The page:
The other night my daughter was excited by the news of the 7 exoplanets that were found (and incredulous that I hadn’t heard the news…) Maybe we will discover life on one of the three that could have liquid water!  The star is only 40 light years away.  At first she told me 40,000 light years and I when I asked about that distance, she looked it up and corrected herself.  “Wow, only 40.  That’s a reasonable number,”  I said, “It is the unit that is a problem – at least for now.”  Even 0.0000001 light years is farther than man’s longest trip in history. (round trip to the moon is ~500,000 miles , 10E-7 light years is 587,862 miles)

All we have to do is figure out how to travel at light speed…  Her quick math told her that, in 40+ years, I would be a very old man and even she would be approaching “old.”  It was the resulting age that gave her discouragement – not the daunting task of figuring out how to bend the time/space continuum, or whatever else would need to be done to make interstellar travel possible.  “ah, never mind.”she said. “Not worth it.”  What?!!?  You’re just gonna give up like that?  “what’s the point?” she asked.  And then we started talking about Legacy.

And then I started thinking about Legacy.  Who cares, really? Ashes to ashes, dust to dust…Everything under the sun is vanity,chasing after the wind…  And that is true if you are considering the things we do here with respect to God’s eternal plan.  I have a friend who, years before I met him, lost his arm in a drunken motorcycle accident. When I met him, he was a drunken, sour man who hated most of the world. Somehow, I found friendship in him… But that’s a different story.  He would say – very frequently, almost as a mantra of his life – “In a hundred years, none of this will matter.”  After 25 years or so, I am still friends with him and he is still pretty sour, but thankfully, he does not drink anymore.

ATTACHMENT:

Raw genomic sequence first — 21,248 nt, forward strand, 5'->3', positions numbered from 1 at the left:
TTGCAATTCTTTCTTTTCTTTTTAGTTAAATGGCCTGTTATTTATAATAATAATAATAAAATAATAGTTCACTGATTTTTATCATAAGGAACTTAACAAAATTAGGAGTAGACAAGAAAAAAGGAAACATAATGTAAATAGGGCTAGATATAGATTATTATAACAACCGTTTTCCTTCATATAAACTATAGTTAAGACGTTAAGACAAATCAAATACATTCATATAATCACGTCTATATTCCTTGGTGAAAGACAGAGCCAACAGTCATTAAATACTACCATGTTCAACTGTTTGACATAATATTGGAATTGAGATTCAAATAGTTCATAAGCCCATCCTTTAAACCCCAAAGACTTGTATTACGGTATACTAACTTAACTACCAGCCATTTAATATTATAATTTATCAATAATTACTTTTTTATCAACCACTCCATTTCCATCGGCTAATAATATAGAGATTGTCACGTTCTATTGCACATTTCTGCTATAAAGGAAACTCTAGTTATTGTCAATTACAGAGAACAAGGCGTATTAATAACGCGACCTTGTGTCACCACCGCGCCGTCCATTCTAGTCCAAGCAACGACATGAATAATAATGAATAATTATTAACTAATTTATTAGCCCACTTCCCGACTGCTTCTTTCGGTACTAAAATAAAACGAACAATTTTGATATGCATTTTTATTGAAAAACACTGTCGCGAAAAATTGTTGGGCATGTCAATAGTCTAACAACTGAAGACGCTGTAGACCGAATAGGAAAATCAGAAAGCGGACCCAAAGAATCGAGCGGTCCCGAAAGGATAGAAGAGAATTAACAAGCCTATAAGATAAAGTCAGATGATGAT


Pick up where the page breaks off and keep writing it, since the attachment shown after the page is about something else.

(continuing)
If my daughter discovered time warp manipulation or light speed travel, her name would be recorded in history and science books for maybe MORE than a hundred years and her legacy would far outlive her physical body.  I could donate tons of money to a local hospital and they might name a wing after me and my name would outlast me.  There are lots of ways to create a legacy so that your name carries on, but “so what?” as my daughter said. Who cares? Once I’m dead, I don’t care anymore.

I feel smarter than that.  I have been convinced that the legacy that I need to be working on is my children.  That is how my contribution will live on beyond me. As most of you know, I have taken my job as a dad very seriously and made it a priority in my life.  I am -sometimes to a fault – always considering my actions as a father and how they will affect the long term condition of my kids.  I suffer over decisions I have made that were not the best decisions.  I deliberate over decisions before making them to ensure that they are sound.  I sacrifice a lot of my will for my kids.  Pretty Noble, huh? And, I am convinced that, even with all of the regrets and fears I have, even with all the bad decisions and mistakes I’ve made, they are awesome kids and they will turn out fine. Oh, and I almost forgot – thanks be to God for that – not me…  So,what?  Do I pat myself on the back?  Good job, dad… “He does not thank the slave because he did the things which were commanded, does he? (Luke17:9)

So, I recognize that my job as a dad is very important and I am not taking anything away from that responsibility. But, I think there is a higher calling when considering one’s legacy.  I am reminded of the Rope of Hope.  Any legacy I build in this life – Discovering time travel,curing  cancer, etc. yes, even raising awesome kids who might discover time travel – doesn’t really matter.  As my  one armed, sober, but sour friend might say, “in a thousand years, none of this will matter.”  What happens after the thousand years?  What did the man do to earn the comment: “Well done, good and faithful servant.”  In Mat25, the two servants who invested the talents were given this praise – and then Jesus goes on to tell of the inheritance to be given to those who were righteous.  That inheritance is eternal life.  Eternal – that is where a legacy will last.  In a thousand years, it WILL matter!  Luke 12:33 tells us to make treasures in heaven that will last for eternity. In fact, all of Luke12 gives us these guidelines.